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Bertolt Brecht’s WWII play on good and evil ‘strikingly relevant’ today

By: Julian Robison,  Department of Performing and Media Arts
September 6, 2017

When: September 21, 22 & 23, 7:30 p.m.; September 23, 2:00 p.m. 

Where: Kiplinger Theatre, Schwartz Center for the Performing Arts

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The Caucasian Chalk Circle, Bertolt Brecht’s WWII-era parable about good and evil, has special resonance in today’s political climate. Staged for modern audiences with original music, Cornell’s Schwartz Center production runs September 21–23.

A political coup kicks off the action of The Caucasian Chalk Circle; Grusha, a maidservant, rescues the abandoned son of the ruling family amid the chaos. After years of evading enemies who wish to do the child harm, Grusha is discovered and thrown into a custody battle with the child’s conniving mother. The wily trickster Azdak presides over the trial and must decide who has the rightful claim to the boy: the woman who bore him or the woman who raised him. The play draws from a Chinese drama by Li Qianfu but features a prologue in which members of two Soviet communes argue over land following the Nazis’ retreat.

Brecht wrote Chalk Circle in the United States in 1944, having fled Germany in 1933 during Hitler’s rise to power. In light of the recent violence in Charlottesville, VA, director Beth F. Milles worked with the 12 cast members to make the story relevant to a modern audience.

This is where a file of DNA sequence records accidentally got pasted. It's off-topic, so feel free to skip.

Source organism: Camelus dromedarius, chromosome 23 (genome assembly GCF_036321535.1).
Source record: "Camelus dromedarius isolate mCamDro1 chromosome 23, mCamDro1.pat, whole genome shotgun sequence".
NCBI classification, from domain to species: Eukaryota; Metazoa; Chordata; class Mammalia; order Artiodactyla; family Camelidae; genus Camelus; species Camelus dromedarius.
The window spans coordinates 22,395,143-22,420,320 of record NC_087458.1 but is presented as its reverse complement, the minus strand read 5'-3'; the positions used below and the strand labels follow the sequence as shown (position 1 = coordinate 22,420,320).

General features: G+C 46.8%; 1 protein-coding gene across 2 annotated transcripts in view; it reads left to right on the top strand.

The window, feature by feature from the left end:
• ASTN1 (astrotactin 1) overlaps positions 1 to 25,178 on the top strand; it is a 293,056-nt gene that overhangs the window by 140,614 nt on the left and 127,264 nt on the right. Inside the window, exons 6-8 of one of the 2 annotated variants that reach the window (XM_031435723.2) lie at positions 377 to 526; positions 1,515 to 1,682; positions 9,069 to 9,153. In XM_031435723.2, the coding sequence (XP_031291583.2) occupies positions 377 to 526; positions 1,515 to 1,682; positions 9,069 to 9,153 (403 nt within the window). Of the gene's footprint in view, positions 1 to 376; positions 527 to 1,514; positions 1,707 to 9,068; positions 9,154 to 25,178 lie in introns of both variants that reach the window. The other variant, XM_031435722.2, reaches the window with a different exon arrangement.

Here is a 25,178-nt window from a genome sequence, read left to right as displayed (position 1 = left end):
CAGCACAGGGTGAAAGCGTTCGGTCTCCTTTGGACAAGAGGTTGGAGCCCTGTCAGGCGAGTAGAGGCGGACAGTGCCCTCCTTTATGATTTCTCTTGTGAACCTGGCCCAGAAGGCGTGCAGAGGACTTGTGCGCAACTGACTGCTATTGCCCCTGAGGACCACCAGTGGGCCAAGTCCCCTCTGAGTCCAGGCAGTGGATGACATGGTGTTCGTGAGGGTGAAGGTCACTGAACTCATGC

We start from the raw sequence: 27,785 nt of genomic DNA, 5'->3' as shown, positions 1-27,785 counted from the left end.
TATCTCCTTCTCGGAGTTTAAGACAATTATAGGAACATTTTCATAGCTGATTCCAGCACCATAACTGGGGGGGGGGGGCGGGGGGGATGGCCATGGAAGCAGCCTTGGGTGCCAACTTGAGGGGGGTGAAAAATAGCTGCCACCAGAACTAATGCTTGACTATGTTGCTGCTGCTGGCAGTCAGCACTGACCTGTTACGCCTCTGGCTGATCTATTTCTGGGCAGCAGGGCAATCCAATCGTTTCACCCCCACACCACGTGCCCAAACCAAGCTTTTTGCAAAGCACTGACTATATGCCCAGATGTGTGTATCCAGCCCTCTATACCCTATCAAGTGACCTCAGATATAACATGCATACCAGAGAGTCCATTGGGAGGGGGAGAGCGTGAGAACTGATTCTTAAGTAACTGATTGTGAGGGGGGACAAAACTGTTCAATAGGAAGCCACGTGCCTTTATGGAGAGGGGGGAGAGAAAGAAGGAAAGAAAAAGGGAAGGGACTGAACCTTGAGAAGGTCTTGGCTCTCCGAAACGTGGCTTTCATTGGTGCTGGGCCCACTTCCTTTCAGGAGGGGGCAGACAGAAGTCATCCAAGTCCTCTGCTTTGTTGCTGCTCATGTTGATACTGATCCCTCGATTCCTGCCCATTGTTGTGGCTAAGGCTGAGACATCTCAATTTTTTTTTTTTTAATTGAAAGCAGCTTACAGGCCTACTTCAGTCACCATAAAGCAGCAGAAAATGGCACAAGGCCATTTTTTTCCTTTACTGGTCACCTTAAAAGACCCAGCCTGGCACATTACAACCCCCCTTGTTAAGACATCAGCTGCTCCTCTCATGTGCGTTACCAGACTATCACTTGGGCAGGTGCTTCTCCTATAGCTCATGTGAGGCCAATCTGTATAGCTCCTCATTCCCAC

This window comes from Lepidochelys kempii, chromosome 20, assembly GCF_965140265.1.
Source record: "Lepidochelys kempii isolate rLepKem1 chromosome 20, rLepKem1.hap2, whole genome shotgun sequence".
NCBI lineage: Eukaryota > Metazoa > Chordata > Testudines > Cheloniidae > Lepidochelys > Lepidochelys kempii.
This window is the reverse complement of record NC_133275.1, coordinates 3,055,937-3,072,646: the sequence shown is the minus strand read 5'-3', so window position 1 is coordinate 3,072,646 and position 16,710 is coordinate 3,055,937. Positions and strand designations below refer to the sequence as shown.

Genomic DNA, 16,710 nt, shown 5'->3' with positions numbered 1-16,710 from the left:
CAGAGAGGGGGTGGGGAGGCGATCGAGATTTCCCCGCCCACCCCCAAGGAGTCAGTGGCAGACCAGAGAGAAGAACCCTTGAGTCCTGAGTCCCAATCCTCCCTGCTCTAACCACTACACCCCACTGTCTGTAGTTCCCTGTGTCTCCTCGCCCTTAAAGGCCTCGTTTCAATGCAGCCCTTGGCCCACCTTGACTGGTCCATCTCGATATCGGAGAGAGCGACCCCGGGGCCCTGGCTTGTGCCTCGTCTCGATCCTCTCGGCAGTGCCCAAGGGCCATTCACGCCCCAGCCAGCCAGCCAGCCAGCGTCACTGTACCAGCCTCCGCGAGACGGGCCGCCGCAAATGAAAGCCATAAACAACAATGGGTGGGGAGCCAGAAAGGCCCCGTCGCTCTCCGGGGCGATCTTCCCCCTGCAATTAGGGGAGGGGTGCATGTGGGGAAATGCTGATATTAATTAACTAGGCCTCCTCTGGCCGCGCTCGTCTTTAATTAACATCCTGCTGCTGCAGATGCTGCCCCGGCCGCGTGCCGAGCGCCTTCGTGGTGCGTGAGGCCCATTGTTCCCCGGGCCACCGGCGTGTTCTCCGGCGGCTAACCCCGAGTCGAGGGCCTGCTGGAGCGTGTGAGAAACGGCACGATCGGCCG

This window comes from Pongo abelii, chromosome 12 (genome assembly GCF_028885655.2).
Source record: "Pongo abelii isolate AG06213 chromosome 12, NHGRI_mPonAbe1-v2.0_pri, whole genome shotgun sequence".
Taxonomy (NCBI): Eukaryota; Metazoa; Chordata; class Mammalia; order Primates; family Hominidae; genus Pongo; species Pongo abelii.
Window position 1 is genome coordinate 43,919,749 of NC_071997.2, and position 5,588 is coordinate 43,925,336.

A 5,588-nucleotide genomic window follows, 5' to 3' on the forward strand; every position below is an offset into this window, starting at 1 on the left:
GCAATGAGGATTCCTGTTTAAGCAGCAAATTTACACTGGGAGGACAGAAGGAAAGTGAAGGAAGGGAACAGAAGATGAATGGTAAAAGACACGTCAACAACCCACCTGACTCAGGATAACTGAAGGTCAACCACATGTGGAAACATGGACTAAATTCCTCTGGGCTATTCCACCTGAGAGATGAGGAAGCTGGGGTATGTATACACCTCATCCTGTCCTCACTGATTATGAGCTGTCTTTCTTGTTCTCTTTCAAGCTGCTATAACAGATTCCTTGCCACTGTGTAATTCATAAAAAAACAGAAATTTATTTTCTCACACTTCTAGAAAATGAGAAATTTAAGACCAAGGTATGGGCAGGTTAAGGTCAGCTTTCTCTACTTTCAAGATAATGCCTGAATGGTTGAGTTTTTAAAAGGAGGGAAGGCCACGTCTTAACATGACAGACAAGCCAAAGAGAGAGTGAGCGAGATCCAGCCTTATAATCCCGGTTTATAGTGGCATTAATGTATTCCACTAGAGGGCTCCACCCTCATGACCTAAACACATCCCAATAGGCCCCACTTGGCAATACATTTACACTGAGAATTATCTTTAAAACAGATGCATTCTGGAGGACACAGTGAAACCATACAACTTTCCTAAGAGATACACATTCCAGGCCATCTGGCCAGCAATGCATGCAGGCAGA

“The work of playwright Brecht is strikingly relevant and contemporary—and today feels more so,” said Milles, associate professor in the Department of Performing and Media Arts. “Our cast has endeavored to create an environment where anything can and will occur. All human behavior is called into question. On its purest level the parable represents the epic challenge of goodness against the alluring draw of survival at all cost. Brecht’s work reaches in and shakes our sensibilities and comfort zones to the core.”

Brecht’s “epic theatre” is sharp-edged, sociopolitical entertainment designed to awaken and engage the audience. It demands spectators find meaning in the ideas presented: Chalk Circle challenges viewers to question how to remain good in a corrupt world.

In line with Brecht’s heavy use of music in his plays, cast members will perform original music by Broadway, television, and film composer and longtime Milles collaborator Lewis Flinn throughout the gripping tale of murder, romance, and compassion.

This presentation of The Caucasian Chalk Circle is supported by a grant from the Cornell Council for the Arts.

Performances of The Caucasian Chalk Circle are in the Schwartz Center’s Kiplinger Theatre September 21, 22, and 23 at 7:30 p.m., and September 23 at 2:00. Tickets are available at schwartztickets.com or at the Schwartz Center box office Monday–Saturday, 1:00 p.m.–8:00 p.m. Tickets are $15 for adults and $8 for students, seniors, and Cornell faculty, staff, students, and alumni.

The Schwartz Center for the Performing Arts is located at 430 College Avenue in Ithaca.

Julian Robison '20 is a communications assistant for the Department of Performing and Media Arts.

The Caucasian Chalk Circle ©Thomas Hoebbel Photography

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